Timing of intravenous administration set changes: a systematic review.
- Publication Type:
- Journal Article
- Infect Control Hosp Epidemiol, 2004, 25 (3), pp. 240 - 250
- Issue Date:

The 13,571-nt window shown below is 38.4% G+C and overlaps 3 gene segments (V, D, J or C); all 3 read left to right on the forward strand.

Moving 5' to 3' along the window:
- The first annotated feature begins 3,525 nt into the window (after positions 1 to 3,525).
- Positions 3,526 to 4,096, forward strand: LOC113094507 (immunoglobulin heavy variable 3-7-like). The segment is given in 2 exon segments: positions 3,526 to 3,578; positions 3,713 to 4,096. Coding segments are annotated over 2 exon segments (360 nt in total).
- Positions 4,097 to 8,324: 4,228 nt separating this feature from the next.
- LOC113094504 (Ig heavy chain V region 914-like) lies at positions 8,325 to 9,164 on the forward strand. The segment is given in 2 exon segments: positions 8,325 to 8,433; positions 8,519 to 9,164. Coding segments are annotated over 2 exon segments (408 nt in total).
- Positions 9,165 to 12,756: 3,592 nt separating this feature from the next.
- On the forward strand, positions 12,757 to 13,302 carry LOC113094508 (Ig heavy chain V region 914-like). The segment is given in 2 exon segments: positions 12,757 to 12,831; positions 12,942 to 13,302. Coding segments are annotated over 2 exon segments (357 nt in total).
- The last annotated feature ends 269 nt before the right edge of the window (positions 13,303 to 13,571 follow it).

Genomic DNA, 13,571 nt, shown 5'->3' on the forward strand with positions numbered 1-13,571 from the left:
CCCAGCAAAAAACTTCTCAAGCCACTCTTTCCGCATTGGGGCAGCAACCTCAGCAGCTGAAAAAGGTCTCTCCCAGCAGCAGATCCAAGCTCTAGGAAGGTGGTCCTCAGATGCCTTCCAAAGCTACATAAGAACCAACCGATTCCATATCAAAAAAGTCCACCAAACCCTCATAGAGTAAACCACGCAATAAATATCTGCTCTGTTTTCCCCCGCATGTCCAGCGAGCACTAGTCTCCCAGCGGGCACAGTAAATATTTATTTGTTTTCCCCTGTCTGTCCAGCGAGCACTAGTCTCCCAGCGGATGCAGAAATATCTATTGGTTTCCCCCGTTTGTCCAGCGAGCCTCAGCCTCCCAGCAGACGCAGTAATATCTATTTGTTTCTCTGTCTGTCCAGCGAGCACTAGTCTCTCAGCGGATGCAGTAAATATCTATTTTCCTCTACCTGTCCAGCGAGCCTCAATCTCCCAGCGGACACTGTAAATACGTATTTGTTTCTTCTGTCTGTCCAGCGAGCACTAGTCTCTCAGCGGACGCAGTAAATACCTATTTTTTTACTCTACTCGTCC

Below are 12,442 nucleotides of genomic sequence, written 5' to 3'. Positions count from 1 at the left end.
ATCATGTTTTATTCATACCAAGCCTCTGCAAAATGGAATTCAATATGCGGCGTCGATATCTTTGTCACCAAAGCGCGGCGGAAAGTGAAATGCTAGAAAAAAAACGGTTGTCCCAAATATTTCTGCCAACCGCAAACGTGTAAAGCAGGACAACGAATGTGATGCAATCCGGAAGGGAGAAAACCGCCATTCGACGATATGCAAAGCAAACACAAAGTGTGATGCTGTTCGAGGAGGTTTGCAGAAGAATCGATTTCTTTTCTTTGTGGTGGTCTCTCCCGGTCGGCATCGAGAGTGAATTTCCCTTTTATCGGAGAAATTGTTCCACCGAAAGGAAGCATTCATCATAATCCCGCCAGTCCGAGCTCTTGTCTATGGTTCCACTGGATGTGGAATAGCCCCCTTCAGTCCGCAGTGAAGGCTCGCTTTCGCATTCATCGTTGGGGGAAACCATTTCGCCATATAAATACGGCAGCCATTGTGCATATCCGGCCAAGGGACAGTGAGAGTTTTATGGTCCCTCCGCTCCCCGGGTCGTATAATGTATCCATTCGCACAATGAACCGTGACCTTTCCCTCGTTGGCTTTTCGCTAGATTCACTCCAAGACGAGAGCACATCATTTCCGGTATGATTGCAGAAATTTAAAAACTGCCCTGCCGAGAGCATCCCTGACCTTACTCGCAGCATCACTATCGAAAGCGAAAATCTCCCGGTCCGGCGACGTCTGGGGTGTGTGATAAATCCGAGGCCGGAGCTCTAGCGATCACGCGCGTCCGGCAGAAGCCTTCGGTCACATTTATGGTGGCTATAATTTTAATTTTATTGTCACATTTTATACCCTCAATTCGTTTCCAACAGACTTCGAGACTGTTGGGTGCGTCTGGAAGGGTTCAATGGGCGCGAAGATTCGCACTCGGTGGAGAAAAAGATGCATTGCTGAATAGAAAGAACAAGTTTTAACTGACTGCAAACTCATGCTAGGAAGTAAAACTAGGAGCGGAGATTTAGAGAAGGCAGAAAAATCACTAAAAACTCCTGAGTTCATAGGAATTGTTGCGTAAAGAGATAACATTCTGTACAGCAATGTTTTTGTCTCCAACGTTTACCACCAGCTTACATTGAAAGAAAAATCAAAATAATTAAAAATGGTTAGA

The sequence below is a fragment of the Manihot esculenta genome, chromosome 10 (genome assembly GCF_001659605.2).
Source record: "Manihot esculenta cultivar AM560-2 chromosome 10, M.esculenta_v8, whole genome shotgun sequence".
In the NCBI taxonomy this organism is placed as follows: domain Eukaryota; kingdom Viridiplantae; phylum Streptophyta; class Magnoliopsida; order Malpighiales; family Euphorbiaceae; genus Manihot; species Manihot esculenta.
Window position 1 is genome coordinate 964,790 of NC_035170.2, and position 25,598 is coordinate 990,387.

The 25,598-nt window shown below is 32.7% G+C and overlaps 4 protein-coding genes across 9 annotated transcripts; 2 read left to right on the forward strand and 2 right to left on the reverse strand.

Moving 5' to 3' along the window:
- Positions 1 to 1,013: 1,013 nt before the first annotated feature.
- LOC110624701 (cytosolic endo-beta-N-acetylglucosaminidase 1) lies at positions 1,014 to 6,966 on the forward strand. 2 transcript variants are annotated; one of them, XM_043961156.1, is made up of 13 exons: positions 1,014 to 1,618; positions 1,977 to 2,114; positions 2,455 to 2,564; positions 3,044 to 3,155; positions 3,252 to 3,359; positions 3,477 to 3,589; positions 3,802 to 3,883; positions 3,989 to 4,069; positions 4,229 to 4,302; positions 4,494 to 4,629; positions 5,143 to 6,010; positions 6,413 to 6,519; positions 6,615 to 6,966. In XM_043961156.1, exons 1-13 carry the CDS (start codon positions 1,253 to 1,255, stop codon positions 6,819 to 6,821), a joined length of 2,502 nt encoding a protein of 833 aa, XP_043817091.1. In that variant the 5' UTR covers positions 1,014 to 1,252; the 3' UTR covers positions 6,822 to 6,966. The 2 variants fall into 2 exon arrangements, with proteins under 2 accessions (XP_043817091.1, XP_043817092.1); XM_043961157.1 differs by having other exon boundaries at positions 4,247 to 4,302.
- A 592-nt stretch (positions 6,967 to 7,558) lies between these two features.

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OBJECTIVE: To determine the optimal time interval for the routine replacement of intravenous administration sets when crystalloids or parenteral nutrition are administered via a central or peripheral catheter in an acute care setting. DESIGN: Systematic review of all randomized or systematically allocated controlled trials addressing the frequency of replacing intravenous administration sets. METHODS: The Cochrane Controlled Trials Register (June 2001) and the Ovid databases (Medline, CINAHL, and CancerLit-July 2001) were searched. Bibliographies, relevant conference proceedings, and any product information were also checked for references. RESULTS: Eighteen studies were selected for review. The 12 included studies were separated into 3 intravenous administration set change comparisons: 24 hours versus 48 hours or more; 48 hours versus 72 hours or more; and 72 hours versus 96 hours or more. There was good evidence that changing intravenous administration sets every 72 hours or more does not increase the risk of infusate-related bloodstream infection (BSI) in patients with central or peripheral catheters and a fair level of evidence that it does not increase the risk of catheter-related BSI. There were insufficient data regarding the incidence of BSI among patients receiving parenteral nutrition, particularly lipid-containing parenteral nutrition. CONCLUSIONS: It appears that intravenous administration sets containing crystalloids can be changed in patients with central or peripheral catheters every 72 hours or more without increasing the risk of BSI. However, it is not possible to conclude that intravenous administration sets containing parenteral nutrition, particularly lipid-containing parenteral nutrition, can be changed at this interval.
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